Q: You're around Jacksonville, so you hear people talk about the team. When tight end gets mentioned, it's always about how the position is perceived as a weakness. I'm curious the thoughts of those in the position group about that…

A: It's definitely a chip on all of our shoulders. We definitely have something to prove next season with all of the guys we have and all of the talent we have. It's something you tone out, but at the same time you harvest that and take that with you whenever you're going out, working out or doing something. There are people out there doubting what we can do and doubting us, so it's added energy. It helps.

Q:Because you played just four games last season, your name sometimes doesn't come up when people talk about tight ends … or when it does come up, people wonder what you can do …

A: I fully get people not knowing what I have. I played four games last season and I never got to really show anybody what I was capable of. I came in midseason, so that's something I have to prove. I have to come out and show the fans I can play. I have yet to prove it in the NFL and I think that's something I have to strive for.

Q:Did you learn anything from last season – from the four games you did play, from practice – that you can carry forward?

A: Definitely. Just those four games, I feel like I improved – getting used to the speed of the game. I think those games were crucial for me just to get out on the field. I never got to go through preseason. I never got to go through any of the games, so actually having NFL reps under my belt – I think that's a huge thing going forward into Year Two. I know what to expect in a game. I know what to expect when we're traveling. I have a good feel for what's going on. The next step is just going out there and playing.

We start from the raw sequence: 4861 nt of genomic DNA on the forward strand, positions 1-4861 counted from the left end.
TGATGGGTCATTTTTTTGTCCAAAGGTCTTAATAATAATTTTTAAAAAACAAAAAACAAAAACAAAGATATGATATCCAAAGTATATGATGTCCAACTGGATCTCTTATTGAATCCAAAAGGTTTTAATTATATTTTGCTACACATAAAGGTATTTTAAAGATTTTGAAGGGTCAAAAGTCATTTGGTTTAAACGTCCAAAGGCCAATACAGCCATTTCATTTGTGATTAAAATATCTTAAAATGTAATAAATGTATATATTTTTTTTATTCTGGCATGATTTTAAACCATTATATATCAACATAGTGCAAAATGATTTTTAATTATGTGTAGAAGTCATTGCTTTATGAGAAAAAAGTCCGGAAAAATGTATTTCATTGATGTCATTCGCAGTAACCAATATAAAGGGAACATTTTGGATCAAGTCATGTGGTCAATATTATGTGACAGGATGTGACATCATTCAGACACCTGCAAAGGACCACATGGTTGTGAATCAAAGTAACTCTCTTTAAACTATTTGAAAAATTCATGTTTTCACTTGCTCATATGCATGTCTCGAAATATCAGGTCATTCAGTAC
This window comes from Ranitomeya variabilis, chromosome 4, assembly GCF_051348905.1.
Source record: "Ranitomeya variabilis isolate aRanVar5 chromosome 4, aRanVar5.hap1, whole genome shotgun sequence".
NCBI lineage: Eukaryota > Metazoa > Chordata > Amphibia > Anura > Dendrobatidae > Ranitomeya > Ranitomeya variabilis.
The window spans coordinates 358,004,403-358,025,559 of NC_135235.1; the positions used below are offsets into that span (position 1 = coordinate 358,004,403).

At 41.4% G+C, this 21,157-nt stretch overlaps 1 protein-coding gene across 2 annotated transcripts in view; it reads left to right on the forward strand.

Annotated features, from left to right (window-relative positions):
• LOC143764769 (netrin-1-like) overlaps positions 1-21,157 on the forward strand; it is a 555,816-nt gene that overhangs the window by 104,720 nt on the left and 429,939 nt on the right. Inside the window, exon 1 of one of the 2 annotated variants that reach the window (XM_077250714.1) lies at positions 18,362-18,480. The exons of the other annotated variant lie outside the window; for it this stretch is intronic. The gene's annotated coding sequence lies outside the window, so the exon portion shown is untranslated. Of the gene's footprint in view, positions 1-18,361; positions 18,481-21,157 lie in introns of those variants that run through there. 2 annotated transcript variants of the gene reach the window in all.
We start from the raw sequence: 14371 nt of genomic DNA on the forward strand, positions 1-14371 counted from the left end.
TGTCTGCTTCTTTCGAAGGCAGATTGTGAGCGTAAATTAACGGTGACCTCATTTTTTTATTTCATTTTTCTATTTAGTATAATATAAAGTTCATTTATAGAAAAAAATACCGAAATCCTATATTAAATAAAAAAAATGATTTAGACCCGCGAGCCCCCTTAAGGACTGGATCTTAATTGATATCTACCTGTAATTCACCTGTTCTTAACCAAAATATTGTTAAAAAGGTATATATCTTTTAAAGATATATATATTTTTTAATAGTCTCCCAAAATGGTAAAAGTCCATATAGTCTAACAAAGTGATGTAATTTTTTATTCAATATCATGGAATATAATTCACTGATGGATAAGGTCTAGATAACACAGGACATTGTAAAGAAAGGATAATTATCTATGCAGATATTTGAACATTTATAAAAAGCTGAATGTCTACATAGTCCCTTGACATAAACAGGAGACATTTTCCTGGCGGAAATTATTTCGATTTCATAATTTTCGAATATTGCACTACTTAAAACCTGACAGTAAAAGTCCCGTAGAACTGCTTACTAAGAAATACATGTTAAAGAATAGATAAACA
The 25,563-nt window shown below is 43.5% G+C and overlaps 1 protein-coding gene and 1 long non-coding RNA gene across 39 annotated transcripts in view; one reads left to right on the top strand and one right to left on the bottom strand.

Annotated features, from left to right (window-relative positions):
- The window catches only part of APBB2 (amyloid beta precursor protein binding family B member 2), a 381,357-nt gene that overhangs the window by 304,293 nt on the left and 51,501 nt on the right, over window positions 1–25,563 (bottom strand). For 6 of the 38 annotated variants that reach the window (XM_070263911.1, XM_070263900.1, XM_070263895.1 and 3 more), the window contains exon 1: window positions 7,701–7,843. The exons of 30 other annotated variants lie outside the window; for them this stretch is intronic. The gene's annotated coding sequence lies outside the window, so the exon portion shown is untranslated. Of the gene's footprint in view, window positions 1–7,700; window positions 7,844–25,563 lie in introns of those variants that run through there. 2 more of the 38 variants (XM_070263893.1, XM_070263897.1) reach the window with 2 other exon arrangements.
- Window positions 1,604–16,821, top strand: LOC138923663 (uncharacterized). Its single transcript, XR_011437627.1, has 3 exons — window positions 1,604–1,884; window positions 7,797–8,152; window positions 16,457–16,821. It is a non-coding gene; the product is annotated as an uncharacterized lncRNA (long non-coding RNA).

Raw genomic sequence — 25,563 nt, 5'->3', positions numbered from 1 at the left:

Q:And just being around the league for a year – seeing everything, knowing what's expected – that can be a big difference for a young player…

A: I think definitely that's the case. When you're a rookie, everything is thrown at you. You're living in a new city. You're living with new people. You have new coaches. A new training staff. You have new faces everywhere. Developing that chemistry and that relationship with people around you I think is a huge thing.

Q: The "book" on you coming into the NFL was that you weren't a blocking tight end. You discussed this a lot last year, but when I spoke to Middleton about this a few weeks ago it struck me how passionate he was that that perception was wrong. He believes you're a very capable blocker and that you just need to get accustomed to the NFL and work on technique.

A: Coach Midd … as soon as I got drafted that was one of the first things he said. Before the draft, the NFL came out with reports that I was a non-factor in blocking. Coach Midd said, "Don't pay any mind to that. Use that to fuel you. Just remember that people label you as a non-factor." It's one of those things that you use to motivate you more than anything. You just have to go out and prove to people that you're capable of blocking. That's what I take from it. There are always pet peeves, but at the same time I've yet to prove it so I can't really defend myself.

Q: You sound like you're in a good place as 2020 approaches.

A: I just feel I've been doing the work right now and preparing myself for this next year. Not to say I didn't do the work last year, but I've just been focused and focusing my energy more on certain things. I feel that given the circumstances of everything, I've been preparing myself pretty well for the next year.